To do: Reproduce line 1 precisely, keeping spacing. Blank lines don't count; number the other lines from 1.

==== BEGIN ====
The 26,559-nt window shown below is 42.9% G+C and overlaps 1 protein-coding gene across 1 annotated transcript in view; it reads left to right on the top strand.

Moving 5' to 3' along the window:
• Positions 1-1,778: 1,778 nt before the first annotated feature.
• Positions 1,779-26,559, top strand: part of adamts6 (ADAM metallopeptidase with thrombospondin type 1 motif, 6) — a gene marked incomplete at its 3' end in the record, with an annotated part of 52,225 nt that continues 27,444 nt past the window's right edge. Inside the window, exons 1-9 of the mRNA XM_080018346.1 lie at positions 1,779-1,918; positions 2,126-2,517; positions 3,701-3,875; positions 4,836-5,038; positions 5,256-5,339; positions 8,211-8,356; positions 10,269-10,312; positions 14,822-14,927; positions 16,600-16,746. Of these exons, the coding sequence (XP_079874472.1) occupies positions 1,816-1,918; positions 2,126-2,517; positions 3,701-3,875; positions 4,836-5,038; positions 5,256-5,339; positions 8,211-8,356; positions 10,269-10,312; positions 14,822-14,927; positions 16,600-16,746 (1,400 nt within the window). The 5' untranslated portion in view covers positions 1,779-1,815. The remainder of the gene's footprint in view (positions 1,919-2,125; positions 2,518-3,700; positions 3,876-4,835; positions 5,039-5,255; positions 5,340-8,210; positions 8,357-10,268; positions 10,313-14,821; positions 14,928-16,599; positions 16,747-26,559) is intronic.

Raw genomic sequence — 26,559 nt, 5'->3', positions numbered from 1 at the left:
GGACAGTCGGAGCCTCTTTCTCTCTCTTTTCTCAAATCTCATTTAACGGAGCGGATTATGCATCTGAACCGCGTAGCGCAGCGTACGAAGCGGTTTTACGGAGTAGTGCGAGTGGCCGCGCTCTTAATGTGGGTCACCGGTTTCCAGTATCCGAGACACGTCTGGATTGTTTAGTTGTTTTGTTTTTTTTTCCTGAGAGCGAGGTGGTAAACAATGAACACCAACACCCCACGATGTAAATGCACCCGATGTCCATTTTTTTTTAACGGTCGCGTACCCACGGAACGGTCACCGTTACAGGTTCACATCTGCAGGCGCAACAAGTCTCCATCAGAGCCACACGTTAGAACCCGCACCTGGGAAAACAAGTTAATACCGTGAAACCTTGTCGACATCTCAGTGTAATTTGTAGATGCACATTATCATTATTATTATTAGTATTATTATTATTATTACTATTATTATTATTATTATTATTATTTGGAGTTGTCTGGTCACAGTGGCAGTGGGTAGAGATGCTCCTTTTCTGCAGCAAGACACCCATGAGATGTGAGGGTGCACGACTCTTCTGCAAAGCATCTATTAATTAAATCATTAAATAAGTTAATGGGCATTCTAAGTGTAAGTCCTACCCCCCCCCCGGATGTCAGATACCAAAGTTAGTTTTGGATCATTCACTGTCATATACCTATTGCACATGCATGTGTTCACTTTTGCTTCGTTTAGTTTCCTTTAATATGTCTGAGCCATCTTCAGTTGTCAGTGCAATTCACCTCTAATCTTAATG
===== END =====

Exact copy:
The 26,559-nt window shown below is 42.9% G+C and overlaps 1 protein-coding gene across 1 annotated transcript in view; it reads left to right on the top strand.